News | Entertainment
29 Jan 2022 21:25
NZCity News
NZCity CalculatorReturn to NZCity

  • Start Page
  • Personalise
  • Days of Xmas
  • Sport
  • Weather
  • Finance
  • Shopping
  • Jobs
  • Horoscopes
  • Lotto Results
  • Photo Gallery
  • Site Gallery
  • TVNow
  • Dating
  • SearchNZ
  • NZSearch
  • Crime.co.nz
  • RugbyLeague
  • Make Home
  • About NZCity
  • Contact NZCity
  • Your Privacy
  • Advertising
  • Login
  • Join for Free

  •   Home > News > Entertainment

    Prince William felt like "the whole world was dying" following a traumatic day at work

    The 39-year-old royal worked as an air ambulance pilot with the East Anglian Air Ambulance between 2015 and 2017 and he admitted some of the "difficult situations" he faced took a toll on his mental health


    Speaking on the Christmas episode of Apple Fitness+’s 'Time to Walk' series, he reflected about one incident:

    "Immediately it became clear that this young person was in serious difficulty, sadly been hit by a car. And of course there are some things in life you don't really want to see.

    "And all we cared about at the time was fixing this boy. And the parents are very hysterical, as you can imagine, screaming, wailing, not knowing what to do, you know, and in, in real agony themselves. And that lives with you."

    The team stabilised the young patient, but once he was off duty, William - who has three children with wife Catherine, Duchess of Cambridge - could still feel a "real tension" inside of him and he felt unhappy for weeks afterwards.

    He said: "I went home that night pretty upset but not noticeably.

    "I wasn't in tears, but inside, I felt something had changed. I felt a sort of, a real tension inside of me...

    "It really hit me weeks later. It was like someone had put a key in a lock and opened it without me giving permission to do that. I felt like the whole world was dying. It's an extraordinary feeling.

    "You just feel everyone's in pain, everyone's suffering. And that's not me. I've never felt that before.

    "My personal life and everything was absolutely fine. I was happy at home and happy at work, but I kept looking at myself, going, 'Why am I feeling like this? Why do I feel so sad?' And I started to realise that, actually, you're taking home people's trauma, people's sadness, and it's affecting you."

    The prince felt "lucky" that he was able to open up about his feelings in order to process what he'd seen.

    He continued: "I was lucky enough that I had someone to talk to at work in the Air Ambulance because mental health where I was working was very important.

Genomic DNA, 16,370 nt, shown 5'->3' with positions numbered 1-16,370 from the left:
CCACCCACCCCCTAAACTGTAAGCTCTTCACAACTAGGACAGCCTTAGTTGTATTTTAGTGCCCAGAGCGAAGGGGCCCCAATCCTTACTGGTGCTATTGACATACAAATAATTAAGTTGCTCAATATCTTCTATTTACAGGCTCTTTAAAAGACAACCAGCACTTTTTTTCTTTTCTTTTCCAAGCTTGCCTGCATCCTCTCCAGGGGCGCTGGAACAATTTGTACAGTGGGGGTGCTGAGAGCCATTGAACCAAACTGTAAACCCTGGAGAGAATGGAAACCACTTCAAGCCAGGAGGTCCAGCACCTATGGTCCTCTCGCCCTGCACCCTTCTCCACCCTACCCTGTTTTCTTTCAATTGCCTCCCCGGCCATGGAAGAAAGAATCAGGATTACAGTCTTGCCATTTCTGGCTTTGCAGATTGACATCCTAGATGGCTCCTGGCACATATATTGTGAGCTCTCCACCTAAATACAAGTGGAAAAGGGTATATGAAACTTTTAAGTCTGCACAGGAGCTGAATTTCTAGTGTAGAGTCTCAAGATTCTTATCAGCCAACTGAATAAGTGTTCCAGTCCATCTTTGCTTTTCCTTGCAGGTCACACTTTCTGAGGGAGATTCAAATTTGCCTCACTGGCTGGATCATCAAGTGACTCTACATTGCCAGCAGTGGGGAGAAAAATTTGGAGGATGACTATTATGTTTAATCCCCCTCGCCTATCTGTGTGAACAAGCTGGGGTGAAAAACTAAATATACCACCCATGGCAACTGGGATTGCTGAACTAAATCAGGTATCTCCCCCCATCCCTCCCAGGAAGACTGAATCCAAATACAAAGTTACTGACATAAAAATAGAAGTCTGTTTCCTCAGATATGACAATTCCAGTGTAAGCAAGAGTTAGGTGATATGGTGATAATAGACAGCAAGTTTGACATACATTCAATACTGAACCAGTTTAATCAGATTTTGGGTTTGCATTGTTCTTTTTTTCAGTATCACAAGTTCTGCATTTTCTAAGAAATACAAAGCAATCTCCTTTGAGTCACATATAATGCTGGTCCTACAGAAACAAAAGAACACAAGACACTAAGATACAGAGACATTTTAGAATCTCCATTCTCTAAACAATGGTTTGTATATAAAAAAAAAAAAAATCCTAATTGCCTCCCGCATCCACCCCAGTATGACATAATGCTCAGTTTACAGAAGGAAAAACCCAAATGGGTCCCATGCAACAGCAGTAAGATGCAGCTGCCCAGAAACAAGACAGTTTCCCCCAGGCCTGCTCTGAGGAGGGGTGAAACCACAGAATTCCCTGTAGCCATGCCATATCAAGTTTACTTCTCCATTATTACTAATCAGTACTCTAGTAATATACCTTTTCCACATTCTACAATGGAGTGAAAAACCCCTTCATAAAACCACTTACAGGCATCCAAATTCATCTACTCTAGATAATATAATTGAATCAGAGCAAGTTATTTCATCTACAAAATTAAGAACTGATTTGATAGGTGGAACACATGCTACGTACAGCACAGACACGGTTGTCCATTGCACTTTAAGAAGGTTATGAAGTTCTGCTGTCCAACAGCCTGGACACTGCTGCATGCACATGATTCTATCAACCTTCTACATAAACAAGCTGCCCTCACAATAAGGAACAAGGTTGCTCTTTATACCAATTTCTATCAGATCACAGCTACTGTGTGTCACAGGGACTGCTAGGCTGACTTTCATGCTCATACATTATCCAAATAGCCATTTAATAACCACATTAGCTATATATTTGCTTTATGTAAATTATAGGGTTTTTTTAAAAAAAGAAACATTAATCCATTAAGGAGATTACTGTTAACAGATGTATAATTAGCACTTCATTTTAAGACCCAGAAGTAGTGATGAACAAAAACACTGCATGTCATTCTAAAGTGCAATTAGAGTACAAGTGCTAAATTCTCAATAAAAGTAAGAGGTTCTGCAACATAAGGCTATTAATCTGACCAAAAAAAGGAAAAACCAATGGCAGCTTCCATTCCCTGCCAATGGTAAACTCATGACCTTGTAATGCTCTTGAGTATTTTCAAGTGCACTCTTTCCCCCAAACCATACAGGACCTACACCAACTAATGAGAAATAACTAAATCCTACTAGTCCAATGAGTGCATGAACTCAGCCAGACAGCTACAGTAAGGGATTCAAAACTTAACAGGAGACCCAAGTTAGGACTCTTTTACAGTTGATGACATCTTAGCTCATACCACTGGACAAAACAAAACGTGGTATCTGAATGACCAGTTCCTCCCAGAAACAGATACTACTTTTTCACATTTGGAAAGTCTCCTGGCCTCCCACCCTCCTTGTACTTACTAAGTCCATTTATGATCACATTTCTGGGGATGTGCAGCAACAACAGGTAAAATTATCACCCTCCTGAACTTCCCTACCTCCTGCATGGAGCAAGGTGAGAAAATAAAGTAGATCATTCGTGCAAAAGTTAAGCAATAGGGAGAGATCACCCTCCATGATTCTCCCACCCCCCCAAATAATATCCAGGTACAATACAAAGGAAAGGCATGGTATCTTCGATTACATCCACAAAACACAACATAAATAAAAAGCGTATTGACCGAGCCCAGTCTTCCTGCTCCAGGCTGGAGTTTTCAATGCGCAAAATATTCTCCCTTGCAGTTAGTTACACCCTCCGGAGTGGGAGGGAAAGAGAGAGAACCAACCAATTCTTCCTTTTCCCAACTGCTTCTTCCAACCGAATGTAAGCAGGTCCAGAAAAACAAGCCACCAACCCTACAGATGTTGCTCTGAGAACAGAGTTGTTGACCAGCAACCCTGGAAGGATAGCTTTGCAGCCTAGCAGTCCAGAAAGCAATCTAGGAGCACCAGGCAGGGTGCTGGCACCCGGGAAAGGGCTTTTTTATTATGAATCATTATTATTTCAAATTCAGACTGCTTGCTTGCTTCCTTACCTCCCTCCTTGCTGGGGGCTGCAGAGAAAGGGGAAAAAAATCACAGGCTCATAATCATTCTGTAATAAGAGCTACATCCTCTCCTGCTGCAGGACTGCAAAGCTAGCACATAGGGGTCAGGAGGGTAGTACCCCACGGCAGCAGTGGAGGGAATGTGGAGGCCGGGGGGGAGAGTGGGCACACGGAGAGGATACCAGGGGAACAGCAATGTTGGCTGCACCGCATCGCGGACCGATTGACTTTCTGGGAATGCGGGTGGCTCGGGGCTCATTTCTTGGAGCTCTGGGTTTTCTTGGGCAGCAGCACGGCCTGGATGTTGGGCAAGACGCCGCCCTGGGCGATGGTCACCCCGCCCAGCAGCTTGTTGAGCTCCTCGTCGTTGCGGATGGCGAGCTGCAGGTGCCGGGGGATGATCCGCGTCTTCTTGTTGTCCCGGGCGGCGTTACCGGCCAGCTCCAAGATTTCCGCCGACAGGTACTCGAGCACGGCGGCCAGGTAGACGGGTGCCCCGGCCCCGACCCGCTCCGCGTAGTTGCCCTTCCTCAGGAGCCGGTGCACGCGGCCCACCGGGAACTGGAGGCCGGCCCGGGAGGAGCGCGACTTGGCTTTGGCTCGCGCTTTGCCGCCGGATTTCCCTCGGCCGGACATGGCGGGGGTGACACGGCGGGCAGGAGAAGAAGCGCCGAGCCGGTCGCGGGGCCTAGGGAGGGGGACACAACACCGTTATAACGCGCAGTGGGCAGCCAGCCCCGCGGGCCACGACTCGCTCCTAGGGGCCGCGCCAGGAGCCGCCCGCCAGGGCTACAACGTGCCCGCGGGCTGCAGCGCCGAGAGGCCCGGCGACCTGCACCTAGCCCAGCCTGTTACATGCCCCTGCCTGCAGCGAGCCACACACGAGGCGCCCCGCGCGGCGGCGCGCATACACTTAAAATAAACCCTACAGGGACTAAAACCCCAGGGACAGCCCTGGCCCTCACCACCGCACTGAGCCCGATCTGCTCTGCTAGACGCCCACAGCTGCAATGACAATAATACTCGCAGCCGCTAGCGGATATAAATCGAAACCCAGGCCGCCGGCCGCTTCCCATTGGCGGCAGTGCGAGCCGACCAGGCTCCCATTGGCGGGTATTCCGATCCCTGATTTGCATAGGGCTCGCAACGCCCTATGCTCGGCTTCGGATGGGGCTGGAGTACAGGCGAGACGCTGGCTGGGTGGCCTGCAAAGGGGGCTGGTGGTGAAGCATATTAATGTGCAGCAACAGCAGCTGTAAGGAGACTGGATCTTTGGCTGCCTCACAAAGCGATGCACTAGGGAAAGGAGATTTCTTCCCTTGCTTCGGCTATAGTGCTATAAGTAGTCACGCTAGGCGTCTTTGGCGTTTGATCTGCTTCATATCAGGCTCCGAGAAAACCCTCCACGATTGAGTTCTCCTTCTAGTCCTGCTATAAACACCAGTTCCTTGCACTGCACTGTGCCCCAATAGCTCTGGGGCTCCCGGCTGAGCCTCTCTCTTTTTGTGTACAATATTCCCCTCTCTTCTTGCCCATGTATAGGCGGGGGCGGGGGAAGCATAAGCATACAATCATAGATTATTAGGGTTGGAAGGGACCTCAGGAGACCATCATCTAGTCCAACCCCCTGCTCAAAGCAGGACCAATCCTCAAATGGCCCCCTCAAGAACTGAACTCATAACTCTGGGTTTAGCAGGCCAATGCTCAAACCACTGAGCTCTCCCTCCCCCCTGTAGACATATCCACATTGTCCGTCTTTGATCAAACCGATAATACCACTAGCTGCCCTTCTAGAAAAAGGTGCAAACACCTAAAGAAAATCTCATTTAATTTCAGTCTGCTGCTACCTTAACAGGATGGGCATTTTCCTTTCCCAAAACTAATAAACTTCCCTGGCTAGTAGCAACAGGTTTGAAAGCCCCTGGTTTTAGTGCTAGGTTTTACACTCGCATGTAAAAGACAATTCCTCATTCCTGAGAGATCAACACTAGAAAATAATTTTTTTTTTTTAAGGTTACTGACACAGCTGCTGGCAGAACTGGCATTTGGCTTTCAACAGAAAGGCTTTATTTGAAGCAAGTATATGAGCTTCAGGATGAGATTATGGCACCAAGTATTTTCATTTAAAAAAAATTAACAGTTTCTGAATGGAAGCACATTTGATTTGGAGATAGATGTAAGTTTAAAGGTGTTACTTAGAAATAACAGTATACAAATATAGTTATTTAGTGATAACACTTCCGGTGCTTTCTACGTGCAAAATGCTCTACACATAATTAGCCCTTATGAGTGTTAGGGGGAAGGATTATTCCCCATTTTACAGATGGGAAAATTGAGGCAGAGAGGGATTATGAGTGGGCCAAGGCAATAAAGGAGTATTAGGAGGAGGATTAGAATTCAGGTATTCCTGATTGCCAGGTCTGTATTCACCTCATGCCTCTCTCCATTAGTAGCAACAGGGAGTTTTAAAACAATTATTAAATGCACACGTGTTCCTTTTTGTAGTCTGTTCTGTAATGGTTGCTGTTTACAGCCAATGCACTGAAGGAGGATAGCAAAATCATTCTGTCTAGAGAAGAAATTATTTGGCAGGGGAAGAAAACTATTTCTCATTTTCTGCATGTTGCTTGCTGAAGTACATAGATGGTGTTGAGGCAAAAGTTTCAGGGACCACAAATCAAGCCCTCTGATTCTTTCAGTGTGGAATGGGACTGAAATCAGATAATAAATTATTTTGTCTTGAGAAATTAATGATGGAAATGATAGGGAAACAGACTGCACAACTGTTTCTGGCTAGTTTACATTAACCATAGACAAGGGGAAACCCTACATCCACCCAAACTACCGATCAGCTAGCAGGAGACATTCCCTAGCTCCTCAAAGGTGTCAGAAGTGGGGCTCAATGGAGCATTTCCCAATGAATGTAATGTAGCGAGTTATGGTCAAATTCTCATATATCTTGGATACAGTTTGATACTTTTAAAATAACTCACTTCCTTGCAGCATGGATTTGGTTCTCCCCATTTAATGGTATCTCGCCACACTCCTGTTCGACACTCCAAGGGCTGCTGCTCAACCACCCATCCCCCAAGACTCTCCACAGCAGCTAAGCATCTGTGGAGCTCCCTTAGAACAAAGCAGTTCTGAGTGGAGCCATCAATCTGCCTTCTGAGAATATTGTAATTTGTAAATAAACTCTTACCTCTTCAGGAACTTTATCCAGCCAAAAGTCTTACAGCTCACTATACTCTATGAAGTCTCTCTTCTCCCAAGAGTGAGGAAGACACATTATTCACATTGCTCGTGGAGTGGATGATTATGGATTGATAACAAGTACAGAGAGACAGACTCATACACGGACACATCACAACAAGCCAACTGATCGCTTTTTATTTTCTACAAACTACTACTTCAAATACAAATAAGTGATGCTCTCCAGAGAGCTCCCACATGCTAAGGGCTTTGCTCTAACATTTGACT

"Talking about those jobs definitely helped, sharing them with the team, and ultimately, in one case, meeting the family and the, the patient involved who made a recovery, albeit not a full recovery, but made a recovery."

    And William's experience inspired him to want to spread awareness about the importance of supporting mental health and wellbeing.

    He said: "We know mental health has been a taboo and a stigma for a long time all around the world. And it still is.

    "I'd like to think, in the UK here and the US, it's much more talked about, and it's opening up. But there's still a deep-rooted fear of understanding it.

    "And we all need to go through a process of understanding why rather than just give in to those feelings and say, 'Listen, it's me. I'm the problem.' It's not. It really isn't you.

    "And you're not alone, and it's okay. It's about what you do next. It's about having that boldness and that openness and that strength to go, 'It's going to be a long journey. It's not going to be easy, but I'm going to get there.' "

    © 2022 Bang Showbiz, NZCity

     Other Entertainment News
     29 Jan: Tom Brady's family are his "biggest supporters"
     29 Jan: Dua Lipa believes hard work is the key to her success
     29 Jan: Romee Strijd is engaged to Laurens Van Leeuwen
     29 Jan: Rihanna's foundation has donated $15 million to climate justice
     29 Jan: The Duchess of Cornwall dreams of living in a society in which women are "free from fear"
     29 Jan: Kristen Stewart still hasn't set a date for her wedding
     29 Jan: Katie Price wants to transform her reputation through her new TV series 'Mucky Mansion'
     Top Stories

    RUGBY RUGBY
    Former New Zealand Rugby president David Rhodes has died aged 71 More...


    BUSINESS BUSINESS
    Properties around Auckland's light rail line are likely to face a value capture tax More...



     Today's News

    Living & Travel:
    Someone has won $21 million in tonight's Lotto draw - made up of Division One's million and Powerball's $20 million 21:12

    Entertainment:
    Tom Brady's family are his "biggest supporters" 20:54

    Law and Order:
    Alleged Nicolás Maduro co-conspirator Cliver Alcalá says CIA knew about Venezuelan coup plans 20:42

    Entertainment:
    Dua Lipa believes hard work is the key to her success 20:24

    Entertainment:
    Romee Strijd is engaged to Laurens Van Leeuwen 19:54

    Entertainment:
    Rihanna's foundation has donated $15 million to climate justice 19:24

    International:
    President Joe Biden to deploy US troops 'in the near term' as Pentagon warns of Putin's full range of military options in Ukraine 19:02

    Law and Order:
    A give a little page to support the family of a Colombian woman killed in Christchurch has raised more than $27,000 19:02

    Entertainment:
    The Duchess of Cornwall dreams of living in a society in which women are "free from fear" 18:54

    Tennis:
    Danielle Collins is prepared to take on Ash Barty's dangerous slice and serve 18:32


     News Search






    Power Search


    © 2022 New Zealand City Ltd